Volume 103, Issue 5, May 1998
Index of content:
- MUSIC AND MUSICAL INSTRUMENTS 
103(1998); http://dx.doi.org/10.1121/1.423113View Description Hide Description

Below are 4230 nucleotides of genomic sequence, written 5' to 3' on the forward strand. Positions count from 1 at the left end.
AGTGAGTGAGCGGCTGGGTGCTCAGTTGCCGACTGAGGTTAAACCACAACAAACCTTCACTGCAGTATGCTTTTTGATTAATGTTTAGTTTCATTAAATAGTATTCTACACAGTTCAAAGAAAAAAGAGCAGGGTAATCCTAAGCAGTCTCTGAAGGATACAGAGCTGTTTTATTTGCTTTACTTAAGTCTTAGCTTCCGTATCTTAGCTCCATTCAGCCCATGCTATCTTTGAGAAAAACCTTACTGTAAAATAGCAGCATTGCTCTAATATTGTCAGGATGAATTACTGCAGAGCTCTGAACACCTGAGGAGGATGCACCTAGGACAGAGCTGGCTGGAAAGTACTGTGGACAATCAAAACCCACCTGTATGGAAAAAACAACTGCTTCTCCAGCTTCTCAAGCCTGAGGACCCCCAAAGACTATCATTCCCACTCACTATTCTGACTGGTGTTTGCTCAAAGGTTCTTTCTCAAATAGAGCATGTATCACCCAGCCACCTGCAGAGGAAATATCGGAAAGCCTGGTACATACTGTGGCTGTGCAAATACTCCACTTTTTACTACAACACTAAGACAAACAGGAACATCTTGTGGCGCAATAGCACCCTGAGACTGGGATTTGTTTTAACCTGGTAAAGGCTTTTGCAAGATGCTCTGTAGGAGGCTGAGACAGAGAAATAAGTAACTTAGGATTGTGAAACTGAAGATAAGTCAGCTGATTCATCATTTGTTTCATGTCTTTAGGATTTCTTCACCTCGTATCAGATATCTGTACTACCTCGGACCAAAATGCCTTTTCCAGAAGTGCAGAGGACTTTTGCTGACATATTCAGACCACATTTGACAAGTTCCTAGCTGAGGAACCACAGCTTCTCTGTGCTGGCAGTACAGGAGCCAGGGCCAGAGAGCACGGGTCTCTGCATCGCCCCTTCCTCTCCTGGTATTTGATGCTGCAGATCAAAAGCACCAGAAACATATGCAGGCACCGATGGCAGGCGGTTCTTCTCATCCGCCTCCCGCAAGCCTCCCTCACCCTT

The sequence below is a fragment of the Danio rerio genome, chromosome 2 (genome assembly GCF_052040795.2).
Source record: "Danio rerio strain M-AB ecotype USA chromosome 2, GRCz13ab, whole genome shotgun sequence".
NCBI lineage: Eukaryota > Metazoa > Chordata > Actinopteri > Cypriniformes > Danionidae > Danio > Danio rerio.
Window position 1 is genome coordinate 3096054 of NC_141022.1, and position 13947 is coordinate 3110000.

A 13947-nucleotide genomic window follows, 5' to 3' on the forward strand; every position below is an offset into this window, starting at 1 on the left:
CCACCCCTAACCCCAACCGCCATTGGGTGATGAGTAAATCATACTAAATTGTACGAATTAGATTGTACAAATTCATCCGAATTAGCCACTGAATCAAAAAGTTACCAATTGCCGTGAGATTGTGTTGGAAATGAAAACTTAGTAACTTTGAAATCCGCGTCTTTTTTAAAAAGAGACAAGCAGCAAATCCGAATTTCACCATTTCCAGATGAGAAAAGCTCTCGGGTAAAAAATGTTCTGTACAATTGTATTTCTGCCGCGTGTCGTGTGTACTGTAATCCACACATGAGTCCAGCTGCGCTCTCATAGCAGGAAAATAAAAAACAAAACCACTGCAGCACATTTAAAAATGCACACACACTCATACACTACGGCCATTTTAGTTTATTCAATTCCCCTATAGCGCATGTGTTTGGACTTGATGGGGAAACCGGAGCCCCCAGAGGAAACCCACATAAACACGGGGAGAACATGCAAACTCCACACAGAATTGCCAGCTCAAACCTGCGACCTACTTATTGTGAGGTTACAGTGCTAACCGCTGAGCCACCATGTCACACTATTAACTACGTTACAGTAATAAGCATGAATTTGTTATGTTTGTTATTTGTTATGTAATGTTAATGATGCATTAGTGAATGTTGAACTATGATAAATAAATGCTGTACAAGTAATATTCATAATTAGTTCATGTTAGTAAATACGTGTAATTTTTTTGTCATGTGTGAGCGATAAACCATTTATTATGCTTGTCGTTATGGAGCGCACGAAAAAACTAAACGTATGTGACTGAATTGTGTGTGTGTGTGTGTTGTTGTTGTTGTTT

An envelope-based method to estimate both the jet-wave amplification factor and the mouth-field strength in organ pipes is developed by using flow visualization of a smoked jet with a high-speed digital video camera. A theoretical envelope of wave growth, which is approximated using a negative displacement model of the jet drive, is compared with an experimental envelope derived from superposing many instantaneous shapes of jet deflection in the steady-state oscillation. The estimation results are presented in dimensional terms with respect to two particular models, where the flue-to-edge distances are, respectively, 15.8 and 10.2 mm, with a common flue thickness of 2.2 mm. In our experiment the jet velocity ranges from 7 to 33 m/s, the Reynolds number from 1000 to 5000, and the sounding frequency from 130 to 580 Hz. The amplification factor of organ pipe jets, estimated to lie in the range, tends to decrease and saturate with increasing blowing velocity in each oscillation mode; the mouth-field strength defined as the acoustic displacement amplitude, roughly estimated to be 0.5–1.5 mm, tends to increase and saturate with increasing blowing velocity. A hot-wire anemometer is then used to measure the mouth-field strength, whose value shows a good agreement with the estimated one. This result confirms the validity of our envelope-based method. A dimensionless representation of the experimental data is used to compare wavecharacteristics between an organ pipe jet and an acoustically perturbed free jet. The applicability of the spatial and temporal theories of jet instability is discussed to analyze them. If we can assume a Poiseuille flow at the flue exit and a subsequent Bickley jet, the spatial theory seems to be relevant to our organ pipe jets. However, for lack of a reliable experimental measurement of the jet half-thickness we cannot draw a definite conclusion about the wavecharacteristics of organ pipe jets.